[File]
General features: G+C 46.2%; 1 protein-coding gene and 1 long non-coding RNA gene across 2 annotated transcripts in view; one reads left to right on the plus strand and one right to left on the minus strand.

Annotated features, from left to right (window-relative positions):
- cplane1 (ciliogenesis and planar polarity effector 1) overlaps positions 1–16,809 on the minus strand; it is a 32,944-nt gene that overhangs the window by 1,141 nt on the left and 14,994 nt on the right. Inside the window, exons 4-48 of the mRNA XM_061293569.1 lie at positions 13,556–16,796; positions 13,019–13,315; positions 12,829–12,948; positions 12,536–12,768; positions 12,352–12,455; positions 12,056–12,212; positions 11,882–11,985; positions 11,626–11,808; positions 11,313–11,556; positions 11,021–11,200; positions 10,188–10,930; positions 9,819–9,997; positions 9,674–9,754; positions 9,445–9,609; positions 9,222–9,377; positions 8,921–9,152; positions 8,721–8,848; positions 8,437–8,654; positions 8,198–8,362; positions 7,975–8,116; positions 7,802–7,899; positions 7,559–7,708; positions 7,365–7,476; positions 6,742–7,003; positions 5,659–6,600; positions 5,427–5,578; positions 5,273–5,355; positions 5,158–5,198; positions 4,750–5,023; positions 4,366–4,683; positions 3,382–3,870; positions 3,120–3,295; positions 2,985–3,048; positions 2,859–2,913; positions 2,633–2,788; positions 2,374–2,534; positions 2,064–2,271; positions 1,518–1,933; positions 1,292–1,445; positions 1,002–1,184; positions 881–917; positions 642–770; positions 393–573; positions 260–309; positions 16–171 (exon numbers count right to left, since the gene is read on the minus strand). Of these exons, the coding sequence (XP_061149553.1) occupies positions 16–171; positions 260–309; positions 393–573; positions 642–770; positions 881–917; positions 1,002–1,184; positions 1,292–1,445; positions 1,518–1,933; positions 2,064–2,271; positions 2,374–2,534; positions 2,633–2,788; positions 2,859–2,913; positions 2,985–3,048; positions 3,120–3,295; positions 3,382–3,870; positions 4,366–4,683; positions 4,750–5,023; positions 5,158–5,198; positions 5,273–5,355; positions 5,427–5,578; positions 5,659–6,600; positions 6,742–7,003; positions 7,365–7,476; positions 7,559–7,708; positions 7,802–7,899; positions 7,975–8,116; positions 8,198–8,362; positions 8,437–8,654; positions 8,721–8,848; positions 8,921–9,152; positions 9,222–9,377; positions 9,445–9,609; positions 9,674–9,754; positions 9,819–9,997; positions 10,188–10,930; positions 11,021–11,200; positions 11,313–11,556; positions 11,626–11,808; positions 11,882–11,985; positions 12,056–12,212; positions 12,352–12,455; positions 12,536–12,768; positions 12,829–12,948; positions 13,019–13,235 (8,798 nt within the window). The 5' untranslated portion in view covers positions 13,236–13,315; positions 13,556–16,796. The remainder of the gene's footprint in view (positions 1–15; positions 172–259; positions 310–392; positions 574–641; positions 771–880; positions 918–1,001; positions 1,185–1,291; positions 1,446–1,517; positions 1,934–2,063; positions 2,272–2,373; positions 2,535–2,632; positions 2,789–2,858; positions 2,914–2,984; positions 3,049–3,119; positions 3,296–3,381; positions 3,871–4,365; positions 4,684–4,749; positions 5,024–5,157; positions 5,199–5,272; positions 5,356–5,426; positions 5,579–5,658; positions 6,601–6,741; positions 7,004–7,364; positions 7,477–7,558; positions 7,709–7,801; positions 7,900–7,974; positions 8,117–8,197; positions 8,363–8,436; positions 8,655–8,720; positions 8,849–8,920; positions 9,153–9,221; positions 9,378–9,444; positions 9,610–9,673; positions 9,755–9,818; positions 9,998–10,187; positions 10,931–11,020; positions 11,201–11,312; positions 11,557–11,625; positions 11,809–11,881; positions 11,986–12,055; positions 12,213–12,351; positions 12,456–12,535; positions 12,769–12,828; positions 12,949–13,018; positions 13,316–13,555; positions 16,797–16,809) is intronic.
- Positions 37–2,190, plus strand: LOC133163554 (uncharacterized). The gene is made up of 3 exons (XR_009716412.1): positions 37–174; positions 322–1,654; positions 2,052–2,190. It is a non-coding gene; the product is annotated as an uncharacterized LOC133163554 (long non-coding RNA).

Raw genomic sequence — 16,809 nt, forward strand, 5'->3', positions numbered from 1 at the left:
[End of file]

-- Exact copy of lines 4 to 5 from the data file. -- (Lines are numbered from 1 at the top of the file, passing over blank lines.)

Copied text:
- Positions 37–2,190, plus strand: LOC133163554 (uncharacterized). The gene is made up of 3 exons (XR_009716412.1): positions 37–174; positions 322–1,654; positions 2,052–2,190. It is a non-coding gene; the product is annotated as an uncharacterized LOC133163554 (long non-coding RNA).

Raw genomic sequence — 16,809 nt, forward strand, 5'->3', positions numbered from 1 at the left: